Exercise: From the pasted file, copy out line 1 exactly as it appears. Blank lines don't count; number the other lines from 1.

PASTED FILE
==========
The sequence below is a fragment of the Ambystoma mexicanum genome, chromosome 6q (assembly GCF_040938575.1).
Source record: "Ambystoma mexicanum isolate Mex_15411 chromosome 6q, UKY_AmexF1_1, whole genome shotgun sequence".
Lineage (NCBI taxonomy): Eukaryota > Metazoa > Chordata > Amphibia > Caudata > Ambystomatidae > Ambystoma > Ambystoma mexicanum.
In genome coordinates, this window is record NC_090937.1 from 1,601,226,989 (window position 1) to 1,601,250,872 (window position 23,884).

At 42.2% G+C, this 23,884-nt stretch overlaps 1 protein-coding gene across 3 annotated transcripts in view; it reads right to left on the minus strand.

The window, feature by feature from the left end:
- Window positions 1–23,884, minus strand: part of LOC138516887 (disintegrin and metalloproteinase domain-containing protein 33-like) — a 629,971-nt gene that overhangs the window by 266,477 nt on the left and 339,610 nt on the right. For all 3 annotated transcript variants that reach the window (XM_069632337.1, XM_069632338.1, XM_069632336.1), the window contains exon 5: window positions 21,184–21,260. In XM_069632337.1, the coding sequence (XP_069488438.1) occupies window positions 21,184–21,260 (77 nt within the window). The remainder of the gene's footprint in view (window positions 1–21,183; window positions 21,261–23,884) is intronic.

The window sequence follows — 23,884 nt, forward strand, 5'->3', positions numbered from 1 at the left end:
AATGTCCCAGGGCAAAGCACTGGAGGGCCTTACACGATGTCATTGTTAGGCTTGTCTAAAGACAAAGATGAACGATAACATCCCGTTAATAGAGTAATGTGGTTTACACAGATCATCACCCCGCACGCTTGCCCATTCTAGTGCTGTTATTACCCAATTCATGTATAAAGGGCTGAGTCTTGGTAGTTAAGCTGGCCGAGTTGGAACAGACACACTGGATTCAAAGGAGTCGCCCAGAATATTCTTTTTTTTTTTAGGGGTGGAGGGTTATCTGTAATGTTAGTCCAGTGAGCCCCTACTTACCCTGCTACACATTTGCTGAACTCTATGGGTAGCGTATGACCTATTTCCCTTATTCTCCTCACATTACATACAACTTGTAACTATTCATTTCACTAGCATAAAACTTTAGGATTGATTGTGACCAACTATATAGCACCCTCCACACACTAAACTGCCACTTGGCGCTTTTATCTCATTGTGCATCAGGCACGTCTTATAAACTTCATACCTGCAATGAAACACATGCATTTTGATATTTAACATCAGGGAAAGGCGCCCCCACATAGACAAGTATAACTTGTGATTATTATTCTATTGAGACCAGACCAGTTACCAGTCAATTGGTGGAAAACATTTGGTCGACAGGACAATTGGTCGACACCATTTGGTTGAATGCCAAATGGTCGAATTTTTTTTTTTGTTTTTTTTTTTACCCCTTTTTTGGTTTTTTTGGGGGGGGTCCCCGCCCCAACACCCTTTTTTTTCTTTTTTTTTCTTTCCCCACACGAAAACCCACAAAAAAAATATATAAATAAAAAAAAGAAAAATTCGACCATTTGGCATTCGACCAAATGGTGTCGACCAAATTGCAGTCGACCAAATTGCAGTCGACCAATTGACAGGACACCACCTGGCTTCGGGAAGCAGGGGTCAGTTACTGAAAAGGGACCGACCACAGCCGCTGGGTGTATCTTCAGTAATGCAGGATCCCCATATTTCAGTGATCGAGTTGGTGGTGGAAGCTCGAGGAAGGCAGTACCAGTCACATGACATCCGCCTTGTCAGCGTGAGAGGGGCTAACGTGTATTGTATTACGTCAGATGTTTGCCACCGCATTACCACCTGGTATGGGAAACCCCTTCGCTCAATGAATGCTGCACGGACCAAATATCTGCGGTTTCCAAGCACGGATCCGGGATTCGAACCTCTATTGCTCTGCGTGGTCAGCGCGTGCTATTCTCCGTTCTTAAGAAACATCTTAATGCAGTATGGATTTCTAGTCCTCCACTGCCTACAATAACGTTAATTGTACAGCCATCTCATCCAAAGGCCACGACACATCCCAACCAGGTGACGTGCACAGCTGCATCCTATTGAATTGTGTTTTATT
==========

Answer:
The sequence below is a fragment of the Ambystoma mexicanum genome, chromosome 6q (assembly GCF_040938575.1).